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“Specialization is for insects” (Great Work quote)

“A human being should be able to change a diaper, plan an invasion, butcher a hog, conn a ship, design a building, write a sonnet, balance accounts, build a wall, set a bone, comfort the dying, take orders, give orders, cooperate, act alone, solve equations, analyze a new problem, pitch manure, program a computer, cook a tasty meal, fight efficiently, die gallantly.
Specialization is for insects.”
~ Robert Anson Heinlein

So how do you rate?  (I think I score about 9 out of 21.)

=> What are you specializing in?  What if you were truly committed to that?  What would that look like?

=> What else can you do?  What can you do adequately?  (Adequate is what you should be striving for most of the time).

=> What’s your Great Work?  What help do you need with that?  What specialists can you call in?

9 Responses to “Specialization is for insects” (Great Work quote)

  • Jennifer Louden

    I am clearly an insect. Butcher a hog??? How about a chicken? Roasted, that is. I’ll get back to you on the last one. Is this the science fiction writer – he was my fav when I was a kid.

    Love the Blog, Michael!

  • Richard Downes

    I agree with Jennifer; the last one is hard to claim. Actually it’s a macho list, invading, butchering, dying gallantly. When Heinlein says “a human being” being he’s clearly thinking “bloke.” But then, that’s how us blokes work. In fact I have done most of this list, excluding the invading, fighting, dying and hardest of all, balancing accounts. Never done it. Don’t believe I ever will. But I take heart from a billboard I saw out on the Western Plains on a recent trip: picture of a huge Mack truck rumbling out of a sunlit dust haze, with the slogan “They don’t write songs about accountants.”
    Specialists have more facts. Generalists like us have more fun. Look forward to your Sydney session in Decmber Michael.

  • Mike

    If you are in wilderness survival mode then, yeah, there isn’t much room for specialization. Perhaps in a post apocalyptic world the survival of the species may be determined by the ability to do everything you need to survive without help. However, in society you will quickly end up on the bottom of the earnings ladder if you don’t find something specialized to do and do it well.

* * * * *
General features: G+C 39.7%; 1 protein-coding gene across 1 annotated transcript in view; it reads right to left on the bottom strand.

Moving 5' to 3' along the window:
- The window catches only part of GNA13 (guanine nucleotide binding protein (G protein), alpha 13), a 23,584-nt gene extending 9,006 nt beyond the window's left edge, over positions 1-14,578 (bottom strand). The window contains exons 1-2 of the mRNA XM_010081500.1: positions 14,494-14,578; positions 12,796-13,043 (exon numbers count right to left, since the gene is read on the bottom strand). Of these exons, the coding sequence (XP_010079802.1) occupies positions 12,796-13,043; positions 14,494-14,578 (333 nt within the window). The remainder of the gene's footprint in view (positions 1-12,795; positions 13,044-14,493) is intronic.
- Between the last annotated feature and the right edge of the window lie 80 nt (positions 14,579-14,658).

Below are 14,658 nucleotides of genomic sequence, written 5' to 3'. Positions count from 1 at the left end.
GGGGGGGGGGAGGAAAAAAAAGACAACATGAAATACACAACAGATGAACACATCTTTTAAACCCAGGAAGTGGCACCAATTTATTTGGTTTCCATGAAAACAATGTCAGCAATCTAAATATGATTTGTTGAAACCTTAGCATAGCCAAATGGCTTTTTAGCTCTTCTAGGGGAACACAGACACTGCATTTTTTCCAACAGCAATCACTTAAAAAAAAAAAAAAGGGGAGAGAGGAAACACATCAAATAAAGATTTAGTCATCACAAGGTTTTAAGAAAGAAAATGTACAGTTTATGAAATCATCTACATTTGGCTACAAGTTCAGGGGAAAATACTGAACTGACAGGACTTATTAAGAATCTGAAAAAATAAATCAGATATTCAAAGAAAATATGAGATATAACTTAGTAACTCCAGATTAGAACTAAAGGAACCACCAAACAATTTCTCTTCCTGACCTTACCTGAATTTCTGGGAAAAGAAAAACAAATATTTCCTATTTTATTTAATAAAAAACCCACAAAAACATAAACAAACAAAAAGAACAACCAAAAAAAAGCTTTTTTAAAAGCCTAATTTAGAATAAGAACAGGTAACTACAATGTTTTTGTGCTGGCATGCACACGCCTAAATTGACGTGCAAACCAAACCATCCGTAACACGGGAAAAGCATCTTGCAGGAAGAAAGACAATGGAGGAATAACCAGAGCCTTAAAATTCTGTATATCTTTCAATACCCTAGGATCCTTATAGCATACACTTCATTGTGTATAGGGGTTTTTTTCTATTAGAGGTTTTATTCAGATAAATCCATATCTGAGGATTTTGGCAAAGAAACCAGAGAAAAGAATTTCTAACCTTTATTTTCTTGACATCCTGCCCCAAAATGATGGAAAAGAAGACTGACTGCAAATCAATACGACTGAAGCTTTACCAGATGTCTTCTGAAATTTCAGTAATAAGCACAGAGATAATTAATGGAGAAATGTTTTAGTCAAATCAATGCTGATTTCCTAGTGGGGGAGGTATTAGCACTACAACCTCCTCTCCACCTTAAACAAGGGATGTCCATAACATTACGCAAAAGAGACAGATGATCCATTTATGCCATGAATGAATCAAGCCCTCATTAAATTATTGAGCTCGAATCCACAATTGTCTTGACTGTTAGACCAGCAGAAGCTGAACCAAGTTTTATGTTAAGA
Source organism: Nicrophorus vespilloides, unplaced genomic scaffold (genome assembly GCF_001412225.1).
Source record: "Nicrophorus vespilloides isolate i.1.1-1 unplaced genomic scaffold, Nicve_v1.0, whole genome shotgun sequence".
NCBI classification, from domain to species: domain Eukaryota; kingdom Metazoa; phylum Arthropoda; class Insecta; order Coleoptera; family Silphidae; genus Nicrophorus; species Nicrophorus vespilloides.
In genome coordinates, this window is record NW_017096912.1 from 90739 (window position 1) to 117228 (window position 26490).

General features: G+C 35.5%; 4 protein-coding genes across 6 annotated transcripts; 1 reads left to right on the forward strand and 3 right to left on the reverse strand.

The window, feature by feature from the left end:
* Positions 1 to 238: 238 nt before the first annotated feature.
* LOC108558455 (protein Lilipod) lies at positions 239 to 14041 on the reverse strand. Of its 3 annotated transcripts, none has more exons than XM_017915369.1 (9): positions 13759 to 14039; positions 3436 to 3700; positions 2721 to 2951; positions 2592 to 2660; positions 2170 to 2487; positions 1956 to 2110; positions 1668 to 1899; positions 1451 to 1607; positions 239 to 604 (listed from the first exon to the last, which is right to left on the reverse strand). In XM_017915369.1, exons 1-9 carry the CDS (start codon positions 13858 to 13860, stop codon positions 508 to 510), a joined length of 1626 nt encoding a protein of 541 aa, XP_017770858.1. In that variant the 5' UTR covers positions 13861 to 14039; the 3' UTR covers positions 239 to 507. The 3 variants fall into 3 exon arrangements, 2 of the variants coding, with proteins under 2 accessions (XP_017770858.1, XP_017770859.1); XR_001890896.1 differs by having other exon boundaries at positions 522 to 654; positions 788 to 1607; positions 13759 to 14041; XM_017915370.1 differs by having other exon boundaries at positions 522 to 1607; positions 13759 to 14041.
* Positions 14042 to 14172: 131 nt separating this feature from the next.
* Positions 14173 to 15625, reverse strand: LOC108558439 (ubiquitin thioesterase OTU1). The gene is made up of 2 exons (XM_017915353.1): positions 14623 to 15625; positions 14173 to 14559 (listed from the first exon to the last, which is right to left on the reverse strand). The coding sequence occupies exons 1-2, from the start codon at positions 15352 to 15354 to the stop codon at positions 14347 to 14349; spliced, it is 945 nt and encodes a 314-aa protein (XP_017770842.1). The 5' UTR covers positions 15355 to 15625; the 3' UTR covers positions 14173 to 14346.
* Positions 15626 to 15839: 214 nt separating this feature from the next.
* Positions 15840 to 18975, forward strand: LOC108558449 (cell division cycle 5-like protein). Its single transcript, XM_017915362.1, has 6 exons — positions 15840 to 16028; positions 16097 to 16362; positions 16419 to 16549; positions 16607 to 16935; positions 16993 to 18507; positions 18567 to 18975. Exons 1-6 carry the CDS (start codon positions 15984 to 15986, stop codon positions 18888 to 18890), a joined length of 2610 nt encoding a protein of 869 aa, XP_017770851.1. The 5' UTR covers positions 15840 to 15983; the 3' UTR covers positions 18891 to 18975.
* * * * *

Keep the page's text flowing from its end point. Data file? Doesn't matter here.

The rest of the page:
• Trisha Dodson

    I have always wanted to be a jack of all trades because focusing in on only one aspect of something makes you miss out on the many different opportunities and experiences in this wide world. I have pushed to not specialize in any one thing. Now I may not have ever butchered a hog or set a bone but I would be more than willing to do it if the circumstances called for it. I am an open person that is willing to try anything once (or twice for that matter). I read this quote and it automatically reminded me of the many roles that I play in a given day in my professional and personal life. I was even more thrilled to see that it was said by Mr. Heinlein himself, I love all of his stuff and find him to be a very intriguing man. Thank you for finding this quote, I have not seen it before and always enjoy bits like this.

  • Pingback: Rosetta Thurman » Quote of the Day

  • AARON EISENBARTH

    I’m afraid I have to disagree with every comment here. The point of this quote isn’t about being a generalist or a jack-of-all-trades, master-of-none or such. The implication is that the human brain has no practical limit to how much or what it is capable of learning in terms of knowledge or skill. Your only limiting factors are your lifetime, and how quickly you can pick anything up.

    If you’re not well-equipped for that…too bad for you. If you’re just unlucky, you should probably figure out how to ask for help.

    Ultimately humans have the capacity to become the closest things to gods that can ever even exist in this universe. We are, currently, the only species known in existence that can potentially do so. No jack-of-all-trades, master-of-none…but masters-of-all-trades, period.

    • Brandon

      agreed, and to those thinking he’ is referring only to Men, he said Human being “Should be able to” not that you’d enjoy it or “be good at it” but you should be able to.

  • Joe

    Focusing on specifics of the list misses the point.

    Specialization being for insects is neither insult to insects nor to humans that specialize. It is more about self-fulfillment than being worthy of the air you breathe.

    I take “Jack of all trades, master of none” as explicit envious evidence that even people who seem content to do so are not fulfilled with specializing. That quote amounts to resentment of Renaissance ‘men’. HEY! Look what I can do (that they can’t)!

    Many specialists would have you believe they’re magicians capable of something you are not. The quote is maybe spitting in the face of that a bit as a celebration of everyone’s ability (and desire, known or not) to acquire knowledge and skills.

  • Sherwood Botsford

    I can’t complete the Heinlein list, but over the course of my life so far:

    * Wired infrared lasers
    * Floated a 7000 pound granite stable table
    * Canoed 10,000 miles
    * Backpacked 2000 miles
    * Snowshoed and dogsledded 3000 miles
    * Run a boarding kennel
    * Designed dogsleds
    * Learned to use an industrial sewing machine to make harnesses.
    * Repaired canoes
    * Installed satellite dishes
    * Rewired my kitchen
    * Added a bathroom
    * Replace well pumps
    * Programmed computers
    * Taught school
    * Counselled kids and adults
    * Written a web site from scratch
    * Probably written a million or so words on forums across the internet.

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